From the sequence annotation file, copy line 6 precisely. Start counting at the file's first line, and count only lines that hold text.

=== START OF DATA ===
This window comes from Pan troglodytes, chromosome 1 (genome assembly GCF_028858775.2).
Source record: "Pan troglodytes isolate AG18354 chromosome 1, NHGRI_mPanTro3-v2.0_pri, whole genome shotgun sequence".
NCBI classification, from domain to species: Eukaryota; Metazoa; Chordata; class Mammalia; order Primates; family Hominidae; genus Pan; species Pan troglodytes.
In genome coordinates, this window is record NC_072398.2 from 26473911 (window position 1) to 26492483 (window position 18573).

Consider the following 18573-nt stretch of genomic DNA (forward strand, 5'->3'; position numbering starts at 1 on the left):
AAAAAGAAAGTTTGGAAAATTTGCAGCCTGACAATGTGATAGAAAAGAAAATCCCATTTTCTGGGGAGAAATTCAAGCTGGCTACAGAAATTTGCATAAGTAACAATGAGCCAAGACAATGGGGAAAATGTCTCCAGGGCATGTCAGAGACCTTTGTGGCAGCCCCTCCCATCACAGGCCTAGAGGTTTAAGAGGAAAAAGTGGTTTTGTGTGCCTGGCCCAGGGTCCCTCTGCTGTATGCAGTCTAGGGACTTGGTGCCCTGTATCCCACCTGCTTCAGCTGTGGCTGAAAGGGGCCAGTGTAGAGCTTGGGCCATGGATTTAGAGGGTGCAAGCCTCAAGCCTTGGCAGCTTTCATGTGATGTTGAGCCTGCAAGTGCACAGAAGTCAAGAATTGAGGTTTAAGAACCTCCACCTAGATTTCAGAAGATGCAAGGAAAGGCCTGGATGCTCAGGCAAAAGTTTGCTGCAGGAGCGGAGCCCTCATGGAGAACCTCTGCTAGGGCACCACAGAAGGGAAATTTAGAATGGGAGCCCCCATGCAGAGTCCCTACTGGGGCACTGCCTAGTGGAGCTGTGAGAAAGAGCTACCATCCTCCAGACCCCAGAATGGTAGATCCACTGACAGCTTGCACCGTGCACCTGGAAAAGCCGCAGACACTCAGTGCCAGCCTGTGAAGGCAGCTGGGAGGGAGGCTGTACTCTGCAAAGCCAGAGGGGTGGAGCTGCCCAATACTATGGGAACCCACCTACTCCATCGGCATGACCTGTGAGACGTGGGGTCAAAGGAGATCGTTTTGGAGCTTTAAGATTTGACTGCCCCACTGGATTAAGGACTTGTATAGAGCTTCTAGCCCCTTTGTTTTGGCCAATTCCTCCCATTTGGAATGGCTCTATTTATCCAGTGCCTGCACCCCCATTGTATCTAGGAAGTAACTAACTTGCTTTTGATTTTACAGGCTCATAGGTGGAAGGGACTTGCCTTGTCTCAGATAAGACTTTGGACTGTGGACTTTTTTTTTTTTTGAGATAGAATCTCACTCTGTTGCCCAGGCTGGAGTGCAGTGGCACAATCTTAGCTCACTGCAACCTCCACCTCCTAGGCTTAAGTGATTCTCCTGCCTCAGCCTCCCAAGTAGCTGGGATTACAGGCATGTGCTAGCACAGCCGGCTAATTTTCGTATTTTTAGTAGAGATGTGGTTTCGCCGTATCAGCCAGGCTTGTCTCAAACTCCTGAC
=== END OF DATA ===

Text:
AAAAAGAAAGTTTGGAAAATTTGCAGCCTGACAATGTGATAGAAAAGAAAATCCCATTTTCTGGGGAGAAATTCAAGCTGGCTACAGAAATTTGCATAAGTAACAATGAGCCAAGACAATGGGGAAAATGTCTCCAGGGCATGTCAGAGACCTTTGTGGCAGCCCCTCCCATCACAGGCCTAGAGGTTTAAGAGGAAAAAGTGGTTTTGTGTGCCTGGCCCAGGGTCCCTCTGCTGTATGCAGTCTAGGGACTTGGTGCCCTGTATCCCACCTGCTTCAGCTGTGGCTGAAAGGGGCCAGTGTAGAGCTTGGGCCATGGATTTAGAGGGTGCAAGCCTCAAGCCTTGGCAGCTTTCATGTGATGTTGAGCCTGCAAGTGCACAGAAGTCAAGAATTGAGGTTTAAGAACCTCCACCTAGATTTCAGAAGATGCAAGGAAAGGCCTGGATGCTCAGGCAAAAGTTTGCTGCAGGAGCGGAGCCCTCATGGAGAACCTCTGCTAGGGCACCACAGAAGGGAAATTTAGAATGGGAGCCCCCATGCAGAGTCCCTACTGGGGCACTGCCTAGTGGAGCTGTGAGAAAGAGCTACCATCCTCCAGACCCCAGAATGGTAGATCCACTGACAGCTTGCACCGTGCACCTGGAAAAGCCGCAGACACTCAGTGCCAGCCTGTGAAGGCAGCTGGGAGGGAGGCTGTACTCTGCAAAGCCAGAGGGGTGGAGCTGCCCAATACTATGGGAACCCACCTACTCCATCGGCATGACCTGTGAGACGTGGGGTCAAAGGAGATCGTTTTGGAGCTTTAAGATTTGACTGCCCCACTGGATTAAGGACTTGTATAGAGCTTCTAGCCCCTTTGTTTTGGCCAATTCCTCCCATTTGGAATGGCTCTATTTATCCAGTGCCTGCACCCCCATTGTATCTAGGAAGTAACTAACTTGCTTTTGATTTTACAGGCTCATAGGTGGAAGGGACTTGCCTTGTCTCAGATAAGACTTTGGACTGTGGACTTTTTTTTTTTTTGAGATAGAATCTCACTCTGTTGCCCAGGCTGGAGTGCAGTGGCACAATCTTAGCTCACTGCAACCTCCACCTCCTAGGCTTAAGTGATTCTCCTGCCTCAGCCTCCCAAGTAGCTGGGATTACAGGCATGTGCTAGCACAGCCGGCTAATTTTCGTATTTTTAGTAGAGATGTGGTTTCGCCGTATCAGCCAGGCTTGTCTCAAACTCCTGAC